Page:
Why Vitamin B12 Is Important to Your Health

You have likely heard of vitamin B12, but you may be wondering what it is and whether you are getting enough. Here’s everything you need to know about vitamin B12 and the essential role it plays in your health.

What is Vitamin B?

The B vitamins are a collection of eight essential vitamins that support overall body function. You may see the B vitamins referred to numerically or by their common names, such as folate (B9) or cobalamin (B12). Milk is a good source of several B vitamins, including thiamin, riboflavin, and vitamin B12.  

B vitamins are beneficial because they help support metabolism and contribute to the body's ability to produce energy. This article focuses on the importance of vitamin B12, its role in the body, and how to get in your diet. 

Benefits of Vitamin B12

Encourages Red Blood Cell Production

Studies suggest that low levels of vitamin B12 contribute to a lack of healthy red blood cells, limiting the flow of oxygen to other tissues and organs throughout your body. 

Maintaining healthy levels of vitamin B12 in your body is essential to ensure adequate blood cells are formed to carry oxygen, avoiding negative side effects that come with vitamin B12, like fatigue and weakness. 

Supports Bone Health

Vitamin B12 may play an important role in bone formation. Lower than normal bone density has been associated with vitamin B12 deficiency, which may lead to increased risk for osteoporosis. 

May Help to Improve Mood

Vitamin B12 acts as a cofactor, including to aid in the synthesis of serotonin, a neurotransmitter that helps regulate mood. One study found that people with vitamin B12 deficiency had twice the risk of developing severe depression. Alternatively, adequate vitamin B12 levels may positively affect mood, emotions, and sleep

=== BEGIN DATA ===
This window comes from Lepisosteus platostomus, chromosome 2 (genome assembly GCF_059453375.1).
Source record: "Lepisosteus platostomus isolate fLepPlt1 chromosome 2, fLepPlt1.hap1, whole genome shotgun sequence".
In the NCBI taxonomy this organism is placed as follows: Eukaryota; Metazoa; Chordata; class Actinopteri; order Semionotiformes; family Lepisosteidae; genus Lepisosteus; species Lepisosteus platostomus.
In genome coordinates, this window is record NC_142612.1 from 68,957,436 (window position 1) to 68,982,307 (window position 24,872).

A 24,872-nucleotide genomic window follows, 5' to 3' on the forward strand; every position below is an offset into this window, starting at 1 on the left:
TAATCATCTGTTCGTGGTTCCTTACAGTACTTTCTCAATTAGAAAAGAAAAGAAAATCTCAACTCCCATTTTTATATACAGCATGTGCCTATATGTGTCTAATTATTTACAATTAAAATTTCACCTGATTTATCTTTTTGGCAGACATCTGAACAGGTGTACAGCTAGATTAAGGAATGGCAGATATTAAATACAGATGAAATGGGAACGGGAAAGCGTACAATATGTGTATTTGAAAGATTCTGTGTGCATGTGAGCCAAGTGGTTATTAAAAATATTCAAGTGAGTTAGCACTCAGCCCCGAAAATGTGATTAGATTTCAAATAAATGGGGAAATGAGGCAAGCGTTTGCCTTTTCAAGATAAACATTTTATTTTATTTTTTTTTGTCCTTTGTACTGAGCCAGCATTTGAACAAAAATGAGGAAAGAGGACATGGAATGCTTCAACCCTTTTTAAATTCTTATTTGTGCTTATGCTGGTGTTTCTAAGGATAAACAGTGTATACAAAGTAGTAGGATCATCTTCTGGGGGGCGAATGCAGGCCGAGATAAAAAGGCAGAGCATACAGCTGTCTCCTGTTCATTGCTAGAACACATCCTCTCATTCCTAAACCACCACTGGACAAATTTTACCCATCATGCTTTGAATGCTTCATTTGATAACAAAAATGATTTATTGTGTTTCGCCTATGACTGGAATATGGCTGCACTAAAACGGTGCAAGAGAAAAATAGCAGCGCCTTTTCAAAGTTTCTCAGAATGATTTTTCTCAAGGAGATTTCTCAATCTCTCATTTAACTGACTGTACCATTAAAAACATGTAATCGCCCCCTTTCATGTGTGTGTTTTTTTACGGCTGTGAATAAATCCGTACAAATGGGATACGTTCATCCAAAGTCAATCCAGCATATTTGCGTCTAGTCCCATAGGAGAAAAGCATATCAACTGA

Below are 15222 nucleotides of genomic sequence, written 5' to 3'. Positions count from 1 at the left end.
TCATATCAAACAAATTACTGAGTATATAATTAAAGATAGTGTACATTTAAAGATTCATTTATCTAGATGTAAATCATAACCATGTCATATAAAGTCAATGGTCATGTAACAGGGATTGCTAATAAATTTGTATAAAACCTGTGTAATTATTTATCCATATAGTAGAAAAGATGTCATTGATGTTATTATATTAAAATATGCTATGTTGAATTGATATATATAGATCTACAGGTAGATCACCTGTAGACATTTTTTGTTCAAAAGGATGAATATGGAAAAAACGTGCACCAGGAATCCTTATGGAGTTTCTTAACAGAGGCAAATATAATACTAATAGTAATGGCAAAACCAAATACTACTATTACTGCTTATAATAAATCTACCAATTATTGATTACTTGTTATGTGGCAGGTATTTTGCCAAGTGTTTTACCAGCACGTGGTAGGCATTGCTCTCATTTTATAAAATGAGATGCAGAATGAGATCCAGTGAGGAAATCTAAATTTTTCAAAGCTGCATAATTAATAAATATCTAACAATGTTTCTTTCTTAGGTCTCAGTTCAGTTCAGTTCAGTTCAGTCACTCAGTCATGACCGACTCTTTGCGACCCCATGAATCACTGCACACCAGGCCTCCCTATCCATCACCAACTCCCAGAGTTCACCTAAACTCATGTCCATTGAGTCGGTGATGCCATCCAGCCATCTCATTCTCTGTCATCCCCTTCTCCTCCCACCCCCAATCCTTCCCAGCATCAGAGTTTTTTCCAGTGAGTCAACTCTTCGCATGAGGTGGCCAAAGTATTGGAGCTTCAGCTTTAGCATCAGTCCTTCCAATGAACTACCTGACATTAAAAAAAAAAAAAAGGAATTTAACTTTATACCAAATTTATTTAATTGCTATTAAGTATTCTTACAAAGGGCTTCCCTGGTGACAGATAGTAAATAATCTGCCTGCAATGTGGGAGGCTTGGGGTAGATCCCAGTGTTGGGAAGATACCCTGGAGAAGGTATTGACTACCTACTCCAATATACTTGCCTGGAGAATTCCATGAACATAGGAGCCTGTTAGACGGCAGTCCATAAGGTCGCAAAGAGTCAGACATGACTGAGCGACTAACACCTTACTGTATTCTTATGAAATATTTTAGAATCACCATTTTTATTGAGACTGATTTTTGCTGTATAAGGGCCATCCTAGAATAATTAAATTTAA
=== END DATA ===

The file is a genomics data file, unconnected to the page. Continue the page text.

May Help Reduce Risk of Age-Related Vision Loss

Research has found that maintaining normal levels of B vitamins, including vitamin B12 may help reduce age-related macular degeneration, an eye disease that affects your vision. 

While more research is needed, one study found that in a test of 5,000 women, supplementing with vitamin B12, along with folic acid and vitamin B6, reduced the women’s risk of developing macular degeneration. 

Supports Healthy Skin, Hair, and Nails

If you have a vitamin B12 deficiency, your hair, skin, and nails might also suffer. Low vitamin B12 levels have been found to cause hyperpigmentation and hair changes, among other concerns. 

How to Get More Vitamin B12 in Your Diet

The recommended daily intake of vitamin B12 is 2.4 mcg for people over 14.  Most people can get the amount of vitamin B12 they need from their diet. Vitamin  B12 is naturally found in animal products, including fish, meat, poultry, eggs, and milk. Fortified breakfast cereals and nutritional yeast are among the limited plant-based sources of vitamin B12.

Clam, tuna, and beef all provide high levels of B12, as well as milk and cheese. In fact, one 8oz glass of 2% milk contains 50% of the daily value of vitamin B12. 

If you’re looking to add more vitamin B12 to your diet, here are some easy, tasty recipes to try:

 

If you want to make sure you’re getting enough vitamin B12 to help your body thrive, don’t forget to include a2 Milk into your daily diet. It’s full of vitamin B12 and made with only A2 protein, providing you with better protein, naturally. Find it at your local grocery store today!  

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